To place the restraining member 33 in position, it is first tilted upward so that only the upper slot 45 receives the upper pin 47. It is then moved toward tilted to a level position so that the lower pin 48 engages the slot 46. Because of the oblique relative disposition of the slots 45 and 46 and the offset placement of the pins 47 and 48, once the plates 44 are positioned over the pins, the end restraining members 33 will tend to remain in place since a definite force inward toward the center of the rack and a simultaneous upward tilt is required to remove them.
There is no independent vertical adjustment of the side restraining members 33; however, horizontal adjustment is accomplished by sliding the sleeves 50 over the end sections 27 until the desired position is obtained and then securing the sleeves by means of bolts received in aligned holes 30. To provide more accurate adjustment, the spacing of the holes 30 in the sleeves 50 is different from the spacing of the holes 30 in the end sections 27, so that there is a greater variety of aligned hole combinations than would be possible if there were equal spacing in both elements. For example, the holes30 in the sections 27 are generally spaced 1 inch apart, while the holes in the sleeve 50 are spaced seven-eighths inch apart.
the pins and at the same time When the rack is adapted to carry vertically disposed units 40 as illustrated in H0. 6, additional restraining members 33 are required to retain the innermost side edges of the units. These are mounted back to back to form a separator bar assembly 52 comprising the restrainers 33, and a flat separator plate 53 to which the restrainers are mounted and which terminates in cylindrical rods 54 butt-welded to each end thereof. The rods 54 are then received between spaced, parallel retaining lugs 55 and 55' fastened to and upstanding from square tubular sleeves 56 which fit over the center sections 29 of the upper and intermediate longitudinal rails 19-22. The rods 54 and the lugs 55, 55 are drilled to receive a retaining pin 57 which secures the separator to the sleeves. Horizontal adjustment is accomplished by sliding the sleeve along the center section and bolting through aligned holes 30. The spacing of the holes 30 in sleeve 56 can also be different from that in the center section 29 to provide a wider range of adjustment.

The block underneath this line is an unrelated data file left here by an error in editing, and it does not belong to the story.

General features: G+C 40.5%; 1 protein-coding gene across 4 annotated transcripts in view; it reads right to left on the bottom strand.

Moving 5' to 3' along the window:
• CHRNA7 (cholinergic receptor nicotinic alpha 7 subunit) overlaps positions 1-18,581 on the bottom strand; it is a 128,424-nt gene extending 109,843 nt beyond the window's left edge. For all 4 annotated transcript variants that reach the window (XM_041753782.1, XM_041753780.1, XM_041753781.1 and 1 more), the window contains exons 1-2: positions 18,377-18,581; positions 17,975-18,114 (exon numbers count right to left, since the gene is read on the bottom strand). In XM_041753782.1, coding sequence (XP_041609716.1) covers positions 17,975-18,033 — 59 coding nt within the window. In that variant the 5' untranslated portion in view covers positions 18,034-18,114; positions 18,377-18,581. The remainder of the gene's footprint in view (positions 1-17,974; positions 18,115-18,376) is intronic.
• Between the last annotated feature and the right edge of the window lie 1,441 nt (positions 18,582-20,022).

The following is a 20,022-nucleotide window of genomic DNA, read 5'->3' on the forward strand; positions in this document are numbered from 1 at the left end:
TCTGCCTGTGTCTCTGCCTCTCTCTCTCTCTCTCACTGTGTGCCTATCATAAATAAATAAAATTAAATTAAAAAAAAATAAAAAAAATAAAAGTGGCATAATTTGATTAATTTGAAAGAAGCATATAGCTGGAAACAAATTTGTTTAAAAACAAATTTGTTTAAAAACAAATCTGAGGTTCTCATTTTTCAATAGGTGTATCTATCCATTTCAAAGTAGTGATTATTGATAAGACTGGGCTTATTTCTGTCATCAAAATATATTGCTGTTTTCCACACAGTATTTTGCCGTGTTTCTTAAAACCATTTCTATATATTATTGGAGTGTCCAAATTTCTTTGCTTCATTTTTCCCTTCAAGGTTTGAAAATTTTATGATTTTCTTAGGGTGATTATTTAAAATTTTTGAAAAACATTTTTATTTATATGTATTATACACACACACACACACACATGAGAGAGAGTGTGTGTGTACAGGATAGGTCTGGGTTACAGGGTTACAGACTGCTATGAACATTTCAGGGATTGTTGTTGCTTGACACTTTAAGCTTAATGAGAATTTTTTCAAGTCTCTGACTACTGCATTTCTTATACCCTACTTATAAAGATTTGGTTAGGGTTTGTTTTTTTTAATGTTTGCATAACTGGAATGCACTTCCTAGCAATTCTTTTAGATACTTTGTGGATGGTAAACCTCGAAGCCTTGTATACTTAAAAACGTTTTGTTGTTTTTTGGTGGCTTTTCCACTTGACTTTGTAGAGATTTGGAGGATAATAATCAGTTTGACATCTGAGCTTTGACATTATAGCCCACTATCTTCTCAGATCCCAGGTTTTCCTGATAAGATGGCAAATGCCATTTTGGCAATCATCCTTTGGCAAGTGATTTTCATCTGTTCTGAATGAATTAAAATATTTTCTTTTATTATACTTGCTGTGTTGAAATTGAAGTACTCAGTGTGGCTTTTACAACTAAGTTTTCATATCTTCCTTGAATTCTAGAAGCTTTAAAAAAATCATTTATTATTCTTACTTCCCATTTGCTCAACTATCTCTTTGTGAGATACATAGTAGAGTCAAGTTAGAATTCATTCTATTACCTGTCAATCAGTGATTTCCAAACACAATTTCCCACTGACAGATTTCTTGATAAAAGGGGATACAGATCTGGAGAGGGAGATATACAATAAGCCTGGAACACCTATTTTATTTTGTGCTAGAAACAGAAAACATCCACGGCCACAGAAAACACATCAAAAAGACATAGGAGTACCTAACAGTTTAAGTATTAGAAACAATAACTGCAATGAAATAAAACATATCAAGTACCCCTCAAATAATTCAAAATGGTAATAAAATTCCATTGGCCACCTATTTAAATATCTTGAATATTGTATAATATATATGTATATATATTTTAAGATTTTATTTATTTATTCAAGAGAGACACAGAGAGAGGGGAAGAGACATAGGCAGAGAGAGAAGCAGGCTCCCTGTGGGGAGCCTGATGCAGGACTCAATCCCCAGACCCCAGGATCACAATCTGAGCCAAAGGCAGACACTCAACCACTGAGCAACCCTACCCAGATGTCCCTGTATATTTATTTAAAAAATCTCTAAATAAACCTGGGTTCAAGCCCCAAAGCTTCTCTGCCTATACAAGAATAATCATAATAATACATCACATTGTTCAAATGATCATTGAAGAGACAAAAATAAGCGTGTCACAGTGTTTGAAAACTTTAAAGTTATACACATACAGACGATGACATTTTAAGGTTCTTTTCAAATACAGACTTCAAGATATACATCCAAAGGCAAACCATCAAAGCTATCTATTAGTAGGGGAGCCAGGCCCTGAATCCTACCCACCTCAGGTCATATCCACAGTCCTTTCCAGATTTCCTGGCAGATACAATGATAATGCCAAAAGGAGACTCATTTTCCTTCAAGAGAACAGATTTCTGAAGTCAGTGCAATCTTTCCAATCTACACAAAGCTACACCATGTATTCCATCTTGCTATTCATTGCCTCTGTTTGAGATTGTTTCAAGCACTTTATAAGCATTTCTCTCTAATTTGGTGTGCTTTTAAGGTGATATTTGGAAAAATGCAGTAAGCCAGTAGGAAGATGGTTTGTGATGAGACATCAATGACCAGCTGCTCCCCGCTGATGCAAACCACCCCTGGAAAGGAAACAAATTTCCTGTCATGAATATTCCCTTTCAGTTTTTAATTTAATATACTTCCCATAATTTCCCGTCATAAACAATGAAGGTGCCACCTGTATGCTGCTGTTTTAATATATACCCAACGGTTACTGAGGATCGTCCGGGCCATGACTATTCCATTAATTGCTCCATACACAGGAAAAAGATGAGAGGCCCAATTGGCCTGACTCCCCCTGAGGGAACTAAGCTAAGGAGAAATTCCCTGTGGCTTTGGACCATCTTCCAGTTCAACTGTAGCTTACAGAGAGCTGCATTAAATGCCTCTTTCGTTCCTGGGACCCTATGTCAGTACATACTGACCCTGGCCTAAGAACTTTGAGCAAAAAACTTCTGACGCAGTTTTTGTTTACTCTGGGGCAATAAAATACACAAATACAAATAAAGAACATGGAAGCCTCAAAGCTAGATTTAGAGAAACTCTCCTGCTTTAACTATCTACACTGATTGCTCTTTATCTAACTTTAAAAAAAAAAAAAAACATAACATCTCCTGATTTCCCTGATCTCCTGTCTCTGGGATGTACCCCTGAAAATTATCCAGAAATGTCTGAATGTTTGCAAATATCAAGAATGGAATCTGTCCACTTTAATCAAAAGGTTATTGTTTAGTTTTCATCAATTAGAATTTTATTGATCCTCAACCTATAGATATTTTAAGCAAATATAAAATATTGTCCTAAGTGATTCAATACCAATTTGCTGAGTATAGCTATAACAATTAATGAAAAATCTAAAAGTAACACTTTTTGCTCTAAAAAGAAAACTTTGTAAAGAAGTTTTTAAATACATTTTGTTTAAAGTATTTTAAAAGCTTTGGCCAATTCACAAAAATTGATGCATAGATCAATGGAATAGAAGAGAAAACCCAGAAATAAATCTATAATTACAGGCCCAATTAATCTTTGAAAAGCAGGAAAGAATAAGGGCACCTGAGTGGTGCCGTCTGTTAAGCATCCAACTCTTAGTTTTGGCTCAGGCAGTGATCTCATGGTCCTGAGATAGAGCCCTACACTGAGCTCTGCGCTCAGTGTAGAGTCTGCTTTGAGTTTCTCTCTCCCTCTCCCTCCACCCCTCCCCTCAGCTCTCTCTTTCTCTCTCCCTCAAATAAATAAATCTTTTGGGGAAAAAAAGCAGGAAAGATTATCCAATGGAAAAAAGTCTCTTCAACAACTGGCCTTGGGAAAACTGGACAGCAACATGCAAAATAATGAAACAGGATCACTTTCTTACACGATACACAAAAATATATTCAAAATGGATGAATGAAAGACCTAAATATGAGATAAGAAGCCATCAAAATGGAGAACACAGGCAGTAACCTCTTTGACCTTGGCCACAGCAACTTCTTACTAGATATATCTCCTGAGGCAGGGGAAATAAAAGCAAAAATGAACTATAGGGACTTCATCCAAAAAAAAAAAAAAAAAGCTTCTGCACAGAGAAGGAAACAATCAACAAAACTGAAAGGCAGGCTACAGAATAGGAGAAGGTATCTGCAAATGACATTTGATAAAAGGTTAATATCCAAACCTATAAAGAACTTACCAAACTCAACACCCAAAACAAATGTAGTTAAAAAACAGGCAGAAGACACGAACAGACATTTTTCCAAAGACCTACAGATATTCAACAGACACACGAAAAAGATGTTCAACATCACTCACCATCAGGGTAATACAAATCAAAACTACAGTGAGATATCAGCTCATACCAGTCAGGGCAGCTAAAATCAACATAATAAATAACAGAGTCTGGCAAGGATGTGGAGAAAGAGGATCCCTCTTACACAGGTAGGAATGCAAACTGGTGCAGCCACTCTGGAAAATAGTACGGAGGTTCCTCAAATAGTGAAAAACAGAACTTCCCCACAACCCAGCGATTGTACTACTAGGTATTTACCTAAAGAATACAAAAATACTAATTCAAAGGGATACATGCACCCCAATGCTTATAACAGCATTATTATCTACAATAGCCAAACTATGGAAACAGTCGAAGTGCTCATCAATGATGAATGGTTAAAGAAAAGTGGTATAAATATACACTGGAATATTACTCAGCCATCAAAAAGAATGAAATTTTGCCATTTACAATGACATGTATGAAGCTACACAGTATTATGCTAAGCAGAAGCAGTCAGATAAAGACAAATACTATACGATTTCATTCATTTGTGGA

When large units are to be necessary to brace the lower rails 17 and 18 in order to main-- tain the rigidity of the rack. Preferably this is accomplished by means of a brace 58 which fits between the center section 28 of the lower bars, and consists of a long box section 59 having short box sections 60 welded or otherwise fastened perpen dicular to either end thereof. The end sections 60 slip over the center sections 28 and are fastened by means of bolts.
To adapt the rack 10 for stacking and handling, runners 61 extending between the corner posts 11-12 and 13-14 are provided for supporting the rack upon the floor, with the lower ends of the corner posts spaced slightly above the support surface. Each runner 61 is formed with a substantially flat center portion 62 and upwardly directed end portions 63 secured to the respective end rail 15 or 16 as well as to the comer posts. Vertically disposed reinforcing plates 64 and 65 are secured between the runners 61 and the end rails with sufficient space left between them to provide openings for the fork of a conventional lift truck. Further bracing is provided by angle braces 66 rigidly fastened between the end sections 26 of the lower rails 17 and 18 and by webs 67 fastened between the center reinforcing plate 65 and the horizontal leg of the angle brace 66 (See FIG. 2 and 6).
To allow the racks 10 to be stacked upon one another, there is provided in the top of the inner or smallest section 25 of each corner post a stacking peg 68 adapted to be received in the bottom of the outer or largest section 23 of another, similarly constructed rack. Each'peg 68 has a wide base portion 69 which provides support for the outer section 23 stacked upon it.